Thursday, October 3, 2019

Fair Isle Designs From Shetland Knitters Volume 2

The downside of having spent September writing about vermouth is that there have been a lot of exciting new books (cookbooks, ghost stories, tales of the weird, nature writing, and knitting based things have been piling up) and now I'm a bit overwhelmed and not sure where to start. Or how to fit everything in. It's a feeling exacerbated by what's happening at work - the shop closes on the 3rd of November which is beginning to feel very close.

Actually I do know where to start - it's Shetland wool week (maybe next year I'll actually make a plan to be there rather than just following it via Instagram) and volume 2 of 'Fair Isle Designs From Shetland Knitters' was released a couple of weeks ago. This is the 4th book published by the Shetland Guild of Spinners, Knitters, Weavers and Dyers and is definitely something to celebrate.

It contains a dozen patterns with something for every knitting level from more or less beginner through to fairly expert. My favourite is a spectacular all over jumper, followed by a really pretty child's jumper, and then a pair of Scandinavian inspired mittens but there's much more to this book than just patterns.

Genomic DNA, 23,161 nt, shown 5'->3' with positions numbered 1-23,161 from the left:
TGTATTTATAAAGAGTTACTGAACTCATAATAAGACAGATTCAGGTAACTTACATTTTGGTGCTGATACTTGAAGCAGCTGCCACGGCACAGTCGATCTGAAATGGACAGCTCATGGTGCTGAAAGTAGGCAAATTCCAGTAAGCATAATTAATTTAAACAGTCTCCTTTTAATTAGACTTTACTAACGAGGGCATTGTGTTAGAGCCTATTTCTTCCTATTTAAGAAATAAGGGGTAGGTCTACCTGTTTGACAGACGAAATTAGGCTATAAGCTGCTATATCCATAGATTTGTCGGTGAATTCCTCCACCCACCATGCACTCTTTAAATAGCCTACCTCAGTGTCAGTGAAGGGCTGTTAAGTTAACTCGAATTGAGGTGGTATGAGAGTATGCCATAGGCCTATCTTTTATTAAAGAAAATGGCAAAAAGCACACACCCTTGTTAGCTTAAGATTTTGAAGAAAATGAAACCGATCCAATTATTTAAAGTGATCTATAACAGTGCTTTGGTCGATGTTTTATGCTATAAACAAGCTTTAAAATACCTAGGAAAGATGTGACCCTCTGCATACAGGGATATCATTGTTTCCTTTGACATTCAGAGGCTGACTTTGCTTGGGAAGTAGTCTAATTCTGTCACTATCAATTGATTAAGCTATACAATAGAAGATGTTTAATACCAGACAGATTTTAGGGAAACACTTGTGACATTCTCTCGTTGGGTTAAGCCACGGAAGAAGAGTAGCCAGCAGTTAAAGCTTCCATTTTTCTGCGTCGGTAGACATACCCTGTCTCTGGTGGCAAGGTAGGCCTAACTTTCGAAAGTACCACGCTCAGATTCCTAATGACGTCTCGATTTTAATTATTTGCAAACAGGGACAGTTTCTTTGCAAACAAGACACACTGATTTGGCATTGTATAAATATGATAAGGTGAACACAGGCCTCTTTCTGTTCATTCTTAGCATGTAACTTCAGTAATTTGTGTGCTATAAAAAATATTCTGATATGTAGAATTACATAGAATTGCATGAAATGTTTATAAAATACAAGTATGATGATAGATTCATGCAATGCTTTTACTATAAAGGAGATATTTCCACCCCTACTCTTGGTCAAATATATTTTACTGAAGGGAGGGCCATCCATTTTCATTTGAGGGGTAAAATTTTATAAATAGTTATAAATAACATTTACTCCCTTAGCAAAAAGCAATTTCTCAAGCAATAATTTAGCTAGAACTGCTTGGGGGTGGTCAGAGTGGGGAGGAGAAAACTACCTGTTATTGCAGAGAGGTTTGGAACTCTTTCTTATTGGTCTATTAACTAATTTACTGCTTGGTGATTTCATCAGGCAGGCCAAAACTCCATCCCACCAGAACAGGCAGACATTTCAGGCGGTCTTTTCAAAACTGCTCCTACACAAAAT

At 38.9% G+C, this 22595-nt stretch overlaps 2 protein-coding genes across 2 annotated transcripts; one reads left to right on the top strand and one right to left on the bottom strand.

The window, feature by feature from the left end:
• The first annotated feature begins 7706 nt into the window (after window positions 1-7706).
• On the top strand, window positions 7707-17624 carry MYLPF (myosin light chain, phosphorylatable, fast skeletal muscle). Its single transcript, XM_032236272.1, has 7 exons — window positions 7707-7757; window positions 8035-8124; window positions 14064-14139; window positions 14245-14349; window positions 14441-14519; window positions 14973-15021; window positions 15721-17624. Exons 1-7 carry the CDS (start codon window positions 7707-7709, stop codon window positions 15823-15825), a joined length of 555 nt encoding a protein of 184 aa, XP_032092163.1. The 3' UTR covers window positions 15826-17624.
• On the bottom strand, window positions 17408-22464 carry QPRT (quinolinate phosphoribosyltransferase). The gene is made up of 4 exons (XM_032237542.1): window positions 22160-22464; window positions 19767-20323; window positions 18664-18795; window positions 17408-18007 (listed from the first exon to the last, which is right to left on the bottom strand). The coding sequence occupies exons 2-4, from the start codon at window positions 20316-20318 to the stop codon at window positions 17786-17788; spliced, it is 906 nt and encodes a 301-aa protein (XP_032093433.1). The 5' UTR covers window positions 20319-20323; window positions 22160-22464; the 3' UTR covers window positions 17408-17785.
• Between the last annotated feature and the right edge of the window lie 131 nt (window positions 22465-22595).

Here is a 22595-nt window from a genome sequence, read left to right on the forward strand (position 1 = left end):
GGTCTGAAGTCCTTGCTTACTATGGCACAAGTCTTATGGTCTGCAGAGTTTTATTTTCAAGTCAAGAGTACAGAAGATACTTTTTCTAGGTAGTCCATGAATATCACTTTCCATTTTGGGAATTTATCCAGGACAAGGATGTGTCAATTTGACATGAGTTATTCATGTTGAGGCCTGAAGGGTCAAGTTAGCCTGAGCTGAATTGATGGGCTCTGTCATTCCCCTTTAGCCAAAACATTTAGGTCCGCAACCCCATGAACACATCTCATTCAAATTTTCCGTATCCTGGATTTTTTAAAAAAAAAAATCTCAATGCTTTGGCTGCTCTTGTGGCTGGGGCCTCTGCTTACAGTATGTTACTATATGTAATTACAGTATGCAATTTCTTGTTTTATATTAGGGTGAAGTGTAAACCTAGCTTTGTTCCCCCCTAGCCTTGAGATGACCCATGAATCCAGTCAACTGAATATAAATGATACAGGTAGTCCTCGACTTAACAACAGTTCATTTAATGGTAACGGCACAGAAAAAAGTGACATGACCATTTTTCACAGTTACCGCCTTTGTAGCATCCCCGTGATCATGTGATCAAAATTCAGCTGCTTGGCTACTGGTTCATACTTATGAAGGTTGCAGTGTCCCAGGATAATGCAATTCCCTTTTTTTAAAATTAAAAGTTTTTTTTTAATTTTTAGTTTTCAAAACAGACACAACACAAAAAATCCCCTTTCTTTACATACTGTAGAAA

This volume has a history of the Guild which I've found really interesting. This is an important part of Shetlands knitting history so it's good to get it down whilst it's fresh. It's also really worth while to celebrate the work they're doing to keep the islands knitting heritage alive, thriving, and evolving. There's also the now traditional question and answer sections with the designers, and a wealth of technical information, and a glossary of Shetland words associated with knitting.

This word hoard is a particular gift to the reader. It's very much in line with keeping this heritage alive; both language and skills need to be passed on. Not so much to preserve them, though this approach obviously does that, but to maintain a link between generations of Shetland knitters (also spinners, weavers and dyers - maybe future books will be dedicated to some of these other skills too).

Rachel Hunters Lucky Clover tunic is a lovely example of this link between old and new. It's a modern looking shape that still harks back to the longline jumpers of the 1920's, uses traditional techniques but looks utterly contemporary.

Having words that belong with this knitting is it's own sort of inspiration as well as an echo of older voices. It's experts code words, and workers slang. I hope there are many more of these books to come.

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